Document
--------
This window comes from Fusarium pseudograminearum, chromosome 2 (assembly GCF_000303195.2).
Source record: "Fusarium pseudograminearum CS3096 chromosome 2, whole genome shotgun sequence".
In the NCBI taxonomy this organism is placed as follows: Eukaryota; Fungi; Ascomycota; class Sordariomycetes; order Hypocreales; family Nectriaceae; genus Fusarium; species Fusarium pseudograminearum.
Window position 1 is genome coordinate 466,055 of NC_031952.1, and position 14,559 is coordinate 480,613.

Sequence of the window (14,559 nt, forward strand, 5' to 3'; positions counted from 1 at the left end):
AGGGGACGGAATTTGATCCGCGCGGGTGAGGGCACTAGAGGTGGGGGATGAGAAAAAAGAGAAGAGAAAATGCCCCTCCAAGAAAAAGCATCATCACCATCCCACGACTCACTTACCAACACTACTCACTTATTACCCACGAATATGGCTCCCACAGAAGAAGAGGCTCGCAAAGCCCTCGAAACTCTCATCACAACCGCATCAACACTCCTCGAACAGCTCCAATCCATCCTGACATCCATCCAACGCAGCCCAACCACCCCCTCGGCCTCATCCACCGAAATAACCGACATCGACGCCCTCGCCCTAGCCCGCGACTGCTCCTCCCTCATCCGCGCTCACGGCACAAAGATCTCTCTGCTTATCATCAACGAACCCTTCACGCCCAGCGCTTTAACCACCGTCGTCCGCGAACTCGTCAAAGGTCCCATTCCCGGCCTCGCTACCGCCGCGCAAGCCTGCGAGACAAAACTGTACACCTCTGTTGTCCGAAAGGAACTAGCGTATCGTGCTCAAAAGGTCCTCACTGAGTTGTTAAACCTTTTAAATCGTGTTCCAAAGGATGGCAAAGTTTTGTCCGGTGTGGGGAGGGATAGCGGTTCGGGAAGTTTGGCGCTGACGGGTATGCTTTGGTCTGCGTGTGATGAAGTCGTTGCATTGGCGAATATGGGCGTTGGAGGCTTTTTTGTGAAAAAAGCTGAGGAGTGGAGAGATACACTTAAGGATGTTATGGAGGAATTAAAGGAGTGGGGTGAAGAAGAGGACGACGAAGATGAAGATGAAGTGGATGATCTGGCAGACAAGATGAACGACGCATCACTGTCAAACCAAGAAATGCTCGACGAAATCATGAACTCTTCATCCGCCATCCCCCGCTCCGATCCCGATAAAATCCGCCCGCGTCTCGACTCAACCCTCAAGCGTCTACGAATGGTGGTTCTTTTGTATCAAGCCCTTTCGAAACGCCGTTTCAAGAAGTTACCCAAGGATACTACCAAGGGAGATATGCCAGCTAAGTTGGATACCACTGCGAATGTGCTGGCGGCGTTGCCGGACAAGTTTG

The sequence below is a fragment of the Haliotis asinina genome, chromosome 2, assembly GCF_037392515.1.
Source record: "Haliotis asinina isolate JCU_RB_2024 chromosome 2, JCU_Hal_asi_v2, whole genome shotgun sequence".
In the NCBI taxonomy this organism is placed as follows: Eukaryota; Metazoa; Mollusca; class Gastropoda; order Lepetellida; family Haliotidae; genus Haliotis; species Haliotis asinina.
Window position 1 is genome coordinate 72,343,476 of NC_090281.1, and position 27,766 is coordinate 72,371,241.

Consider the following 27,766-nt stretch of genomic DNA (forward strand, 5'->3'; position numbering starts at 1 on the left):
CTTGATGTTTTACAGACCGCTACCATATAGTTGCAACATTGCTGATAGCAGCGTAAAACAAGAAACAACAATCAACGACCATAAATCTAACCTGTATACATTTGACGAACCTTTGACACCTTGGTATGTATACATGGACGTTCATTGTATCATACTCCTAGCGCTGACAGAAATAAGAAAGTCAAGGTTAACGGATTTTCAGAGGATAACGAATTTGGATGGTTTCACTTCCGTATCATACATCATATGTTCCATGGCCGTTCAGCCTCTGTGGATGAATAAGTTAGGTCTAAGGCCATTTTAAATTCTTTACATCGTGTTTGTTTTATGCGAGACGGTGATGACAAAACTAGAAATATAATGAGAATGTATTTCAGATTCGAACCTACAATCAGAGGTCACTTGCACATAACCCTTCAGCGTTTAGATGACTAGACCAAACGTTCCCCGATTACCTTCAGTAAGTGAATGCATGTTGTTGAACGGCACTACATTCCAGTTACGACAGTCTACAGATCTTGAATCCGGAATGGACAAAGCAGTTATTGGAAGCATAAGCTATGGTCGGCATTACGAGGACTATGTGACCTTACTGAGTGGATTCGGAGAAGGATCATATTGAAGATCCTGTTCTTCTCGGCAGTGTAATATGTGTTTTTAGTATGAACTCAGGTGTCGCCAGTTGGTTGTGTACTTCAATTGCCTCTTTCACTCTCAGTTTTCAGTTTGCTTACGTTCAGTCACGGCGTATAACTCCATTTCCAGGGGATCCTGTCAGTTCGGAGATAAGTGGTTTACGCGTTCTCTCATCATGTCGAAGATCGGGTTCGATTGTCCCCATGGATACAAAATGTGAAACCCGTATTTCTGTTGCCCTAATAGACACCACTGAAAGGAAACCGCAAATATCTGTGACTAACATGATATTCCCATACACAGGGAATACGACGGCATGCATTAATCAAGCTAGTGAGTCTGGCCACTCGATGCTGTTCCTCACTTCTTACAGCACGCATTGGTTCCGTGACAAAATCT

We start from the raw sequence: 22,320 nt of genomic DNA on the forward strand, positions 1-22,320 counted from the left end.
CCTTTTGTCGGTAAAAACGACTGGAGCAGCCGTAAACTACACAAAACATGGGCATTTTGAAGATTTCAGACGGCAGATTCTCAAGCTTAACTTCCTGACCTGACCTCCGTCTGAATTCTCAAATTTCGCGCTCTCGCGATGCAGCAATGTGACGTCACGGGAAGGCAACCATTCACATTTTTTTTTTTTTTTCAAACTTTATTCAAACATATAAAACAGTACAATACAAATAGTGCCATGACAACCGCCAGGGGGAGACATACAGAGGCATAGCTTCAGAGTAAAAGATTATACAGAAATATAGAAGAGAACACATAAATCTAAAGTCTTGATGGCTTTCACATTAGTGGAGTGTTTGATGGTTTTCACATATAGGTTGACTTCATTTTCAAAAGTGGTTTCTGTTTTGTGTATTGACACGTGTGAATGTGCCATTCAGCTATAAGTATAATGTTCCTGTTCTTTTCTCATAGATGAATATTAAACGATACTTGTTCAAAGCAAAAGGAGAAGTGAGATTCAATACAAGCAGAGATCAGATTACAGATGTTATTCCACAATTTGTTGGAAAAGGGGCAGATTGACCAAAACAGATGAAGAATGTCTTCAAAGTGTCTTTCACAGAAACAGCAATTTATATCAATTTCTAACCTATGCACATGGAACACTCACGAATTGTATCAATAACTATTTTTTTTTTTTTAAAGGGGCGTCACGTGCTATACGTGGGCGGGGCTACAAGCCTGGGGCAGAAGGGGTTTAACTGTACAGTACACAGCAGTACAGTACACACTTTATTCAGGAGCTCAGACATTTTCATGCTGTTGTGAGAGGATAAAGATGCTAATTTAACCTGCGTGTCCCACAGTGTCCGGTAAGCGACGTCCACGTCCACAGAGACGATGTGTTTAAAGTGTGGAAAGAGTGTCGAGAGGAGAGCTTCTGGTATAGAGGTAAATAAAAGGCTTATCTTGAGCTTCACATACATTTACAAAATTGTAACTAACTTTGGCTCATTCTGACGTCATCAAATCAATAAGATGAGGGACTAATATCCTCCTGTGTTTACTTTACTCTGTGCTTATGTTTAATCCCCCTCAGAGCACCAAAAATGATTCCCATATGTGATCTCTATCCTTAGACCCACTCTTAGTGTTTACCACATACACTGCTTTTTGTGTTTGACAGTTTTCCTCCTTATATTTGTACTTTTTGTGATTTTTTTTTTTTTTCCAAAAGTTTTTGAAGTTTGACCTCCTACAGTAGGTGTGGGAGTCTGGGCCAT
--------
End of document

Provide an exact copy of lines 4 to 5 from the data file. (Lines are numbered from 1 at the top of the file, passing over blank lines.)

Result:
Window position 1 is genome coordinate 466,055 of NC_031952.1, and position 14,559 is coordinate 480,613.

Sequence of the window (14,559 nt, forward strand, 5' to 3'; positions counted from 1 at the left end):